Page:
Review: Sisters by Daisy Johnson

Sisters by Daisy Johnson (Riverhead Books 2020)

Reviewed by Nora Poole

Sisters, the chilling second novel from British writer Daisy Johnson, is about, well, sisters: a pair of them, named September and July, who leave their home in Oxford with their mother Sheela after a terrible incident occurs at their school. The three retreat to a ramshackle family home near the seaside, where the girls go about their days listless and inseparable, seemingly waiting out the depression that has settled on their mother. We enter the story in what feels like the aftermath, a climax already nestled in the past. The entirety of the novel feels like it’s both building toward the moment we find out what happened at the girls’ school, and like it’s fleeing that same moment. The book is an unsettling portrait of the teenage sisters’ troubled- and troubling- relationship, asking how much of ourselves we are willing to sacrifice for love, groping for the line between protecting your loved ones and consuming them.

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Review: The Seep by Chana Porter

The Seep by Chana Porter (Soho Books 2020)

Reviewed by Edmondson Cole

In Chana Porter’s debut novel, an alien life form known as the Seep doesn’t conquer the planet in a military sense –instead it infiltrates humankind via their drinking water, achieving the “softest invasion” (9) earth (or the sci-fi genre) has ever seen. The effect of this invasion is not what one might expect. Not mind-control or bodily harm, but instead a oneness with the world, the ability to touch objects and feel their past, present, and future. For those under the influence of the Seep, “it was impossible to feel anything except expansive joy, peace, tenderness, and love.” (11) So begins an unconventional take on a classic sci-fi premise, a novel about grief and identity and those hardships of the human condition that persist even in a world where death is an “opt-in procedure” (44) and humanity has been freed to live outside “the old scarcity paradigm.” (13)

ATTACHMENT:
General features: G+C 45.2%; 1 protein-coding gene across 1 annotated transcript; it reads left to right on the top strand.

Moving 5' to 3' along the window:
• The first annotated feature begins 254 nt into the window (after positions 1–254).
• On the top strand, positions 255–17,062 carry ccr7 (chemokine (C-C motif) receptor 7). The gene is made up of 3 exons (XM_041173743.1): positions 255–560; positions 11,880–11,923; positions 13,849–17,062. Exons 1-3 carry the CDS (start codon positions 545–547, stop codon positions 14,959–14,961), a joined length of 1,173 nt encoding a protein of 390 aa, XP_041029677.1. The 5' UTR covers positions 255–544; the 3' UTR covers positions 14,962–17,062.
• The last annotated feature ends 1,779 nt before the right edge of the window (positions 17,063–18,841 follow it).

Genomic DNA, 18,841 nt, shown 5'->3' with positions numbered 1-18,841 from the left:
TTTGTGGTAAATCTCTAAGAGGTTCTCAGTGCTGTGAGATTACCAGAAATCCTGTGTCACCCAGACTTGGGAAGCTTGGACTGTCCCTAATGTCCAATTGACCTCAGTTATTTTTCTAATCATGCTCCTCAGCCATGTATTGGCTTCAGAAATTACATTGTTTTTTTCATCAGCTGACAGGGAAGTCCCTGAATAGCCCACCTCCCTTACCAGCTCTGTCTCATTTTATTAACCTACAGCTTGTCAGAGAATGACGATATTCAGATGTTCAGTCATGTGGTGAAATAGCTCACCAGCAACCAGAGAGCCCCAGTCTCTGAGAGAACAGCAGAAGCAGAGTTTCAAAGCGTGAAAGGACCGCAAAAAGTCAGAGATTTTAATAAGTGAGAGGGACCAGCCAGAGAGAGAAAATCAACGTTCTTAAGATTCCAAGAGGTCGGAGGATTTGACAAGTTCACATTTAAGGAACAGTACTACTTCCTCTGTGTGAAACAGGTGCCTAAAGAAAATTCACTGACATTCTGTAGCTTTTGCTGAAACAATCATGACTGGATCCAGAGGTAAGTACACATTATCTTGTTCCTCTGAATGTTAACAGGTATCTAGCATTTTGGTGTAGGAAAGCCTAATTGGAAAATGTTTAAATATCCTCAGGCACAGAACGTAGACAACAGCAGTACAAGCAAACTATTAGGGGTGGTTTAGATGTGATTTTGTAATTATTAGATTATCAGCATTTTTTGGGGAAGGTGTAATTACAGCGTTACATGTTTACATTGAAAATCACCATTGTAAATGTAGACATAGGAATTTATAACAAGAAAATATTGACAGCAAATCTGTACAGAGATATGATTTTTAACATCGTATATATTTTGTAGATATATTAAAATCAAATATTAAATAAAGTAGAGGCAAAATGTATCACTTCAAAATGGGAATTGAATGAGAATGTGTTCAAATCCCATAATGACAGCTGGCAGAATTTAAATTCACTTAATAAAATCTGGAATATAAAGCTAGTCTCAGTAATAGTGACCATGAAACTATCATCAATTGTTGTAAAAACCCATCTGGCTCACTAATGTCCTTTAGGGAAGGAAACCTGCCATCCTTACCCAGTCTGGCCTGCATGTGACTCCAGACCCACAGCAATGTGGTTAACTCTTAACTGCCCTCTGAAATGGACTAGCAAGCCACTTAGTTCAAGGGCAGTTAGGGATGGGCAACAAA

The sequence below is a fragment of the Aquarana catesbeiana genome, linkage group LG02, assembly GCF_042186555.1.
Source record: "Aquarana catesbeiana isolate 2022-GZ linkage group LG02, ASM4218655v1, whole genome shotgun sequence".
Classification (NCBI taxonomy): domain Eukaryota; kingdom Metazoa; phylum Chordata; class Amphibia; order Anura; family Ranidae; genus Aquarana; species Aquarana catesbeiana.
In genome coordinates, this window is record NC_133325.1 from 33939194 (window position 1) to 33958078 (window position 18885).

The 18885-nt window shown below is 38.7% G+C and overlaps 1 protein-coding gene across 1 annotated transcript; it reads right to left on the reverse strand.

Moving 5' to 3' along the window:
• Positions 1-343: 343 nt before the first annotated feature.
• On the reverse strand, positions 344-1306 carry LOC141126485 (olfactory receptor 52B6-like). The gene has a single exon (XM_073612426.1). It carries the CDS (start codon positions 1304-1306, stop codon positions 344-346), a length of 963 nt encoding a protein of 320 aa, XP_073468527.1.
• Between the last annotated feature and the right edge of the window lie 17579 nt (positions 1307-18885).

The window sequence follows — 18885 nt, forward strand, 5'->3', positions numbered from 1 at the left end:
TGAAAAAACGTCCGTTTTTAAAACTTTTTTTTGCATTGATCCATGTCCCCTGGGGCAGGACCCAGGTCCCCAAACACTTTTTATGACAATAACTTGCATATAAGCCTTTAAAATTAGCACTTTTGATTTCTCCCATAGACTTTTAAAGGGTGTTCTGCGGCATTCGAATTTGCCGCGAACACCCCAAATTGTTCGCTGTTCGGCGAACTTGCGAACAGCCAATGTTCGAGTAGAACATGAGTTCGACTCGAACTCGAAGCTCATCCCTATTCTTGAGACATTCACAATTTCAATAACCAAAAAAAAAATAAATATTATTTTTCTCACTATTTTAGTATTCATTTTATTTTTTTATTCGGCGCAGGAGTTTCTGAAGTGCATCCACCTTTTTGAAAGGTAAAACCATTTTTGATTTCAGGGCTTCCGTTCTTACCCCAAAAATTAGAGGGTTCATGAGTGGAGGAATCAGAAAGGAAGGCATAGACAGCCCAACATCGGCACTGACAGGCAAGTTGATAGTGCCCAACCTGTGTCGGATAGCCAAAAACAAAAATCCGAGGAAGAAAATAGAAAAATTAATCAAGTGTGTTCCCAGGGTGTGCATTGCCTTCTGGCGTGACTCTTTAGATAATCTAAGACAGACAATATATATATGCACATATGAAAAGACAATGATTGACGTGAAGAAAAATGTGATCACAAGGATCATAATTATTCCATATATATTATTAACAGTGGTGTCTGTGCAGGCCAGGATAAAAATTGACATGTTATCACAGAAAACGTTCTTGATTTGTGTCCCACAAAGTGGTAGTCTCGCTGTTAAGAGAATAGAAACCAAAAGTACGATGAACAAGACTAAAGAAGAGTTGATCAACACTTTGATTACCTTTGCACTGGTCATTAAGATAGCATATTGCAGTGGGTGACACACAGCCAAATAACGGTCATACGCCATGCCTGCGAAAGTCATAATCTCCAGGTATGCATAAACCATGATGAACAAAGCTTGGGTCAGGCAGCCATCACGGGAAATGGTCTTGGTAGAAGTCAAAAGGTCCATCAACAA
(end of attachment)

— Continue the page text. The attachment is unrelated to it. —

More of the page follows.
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Review: Library of Legends by Janie Chang

Library of Legends by Janie Chang (William Morrow and Co. 2020)

Reviewed by Angela Gualtieri

In her latest novel, The Library of Legends, Janie Chang blends Chinese history with fantasy elements, adding a dash of romance.

Set in 1937 China, the Japanese aerial attacks begin to close in, forcing students at Minghua University to flee from Nanking to Chengtu. They carry with them the Library of Legends, a 147-volume record of myth and folklore from the Ming dynasty, 500 years ago. A priceless treasure, the Library of Legends brought students far and wide to Minghua, including Hu Lian. Lian is an introverted scholar fascinated with the historic tomes. Throughout the 1000-mile journey, Lian is torn between locating her mother and her duty to her school. She soon finds herself at the center of controversy when one student is murdered and another arrested. Knowing she must escape, Lian chooses to travel back to Shanghai in hopes of finding her mother. Along the way, she uncovers a special connection between the Library of Legends and two of her companions.

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Review: The Pine Islands by Marion Poschmann

The Pine Islands by Marion Poschmann, trans. by Jen Calleja (Coach House Books 2020)

Reviewed by Aramis Grant

The Pine Islands by Marion Poschmann, translated by Jen Calleja from German, follows middle-aged German professor Gilbert Silvester. Silvester is a researcher on beard styles in film, who, after dreaming of his wife cheating on him, reacts in his waking life as if his dream reveals an unquestionable truth. He allows his anger and disappointment to carry him overseas to Japan, where he meets a suicidal young man named Yosa Tamagotchi.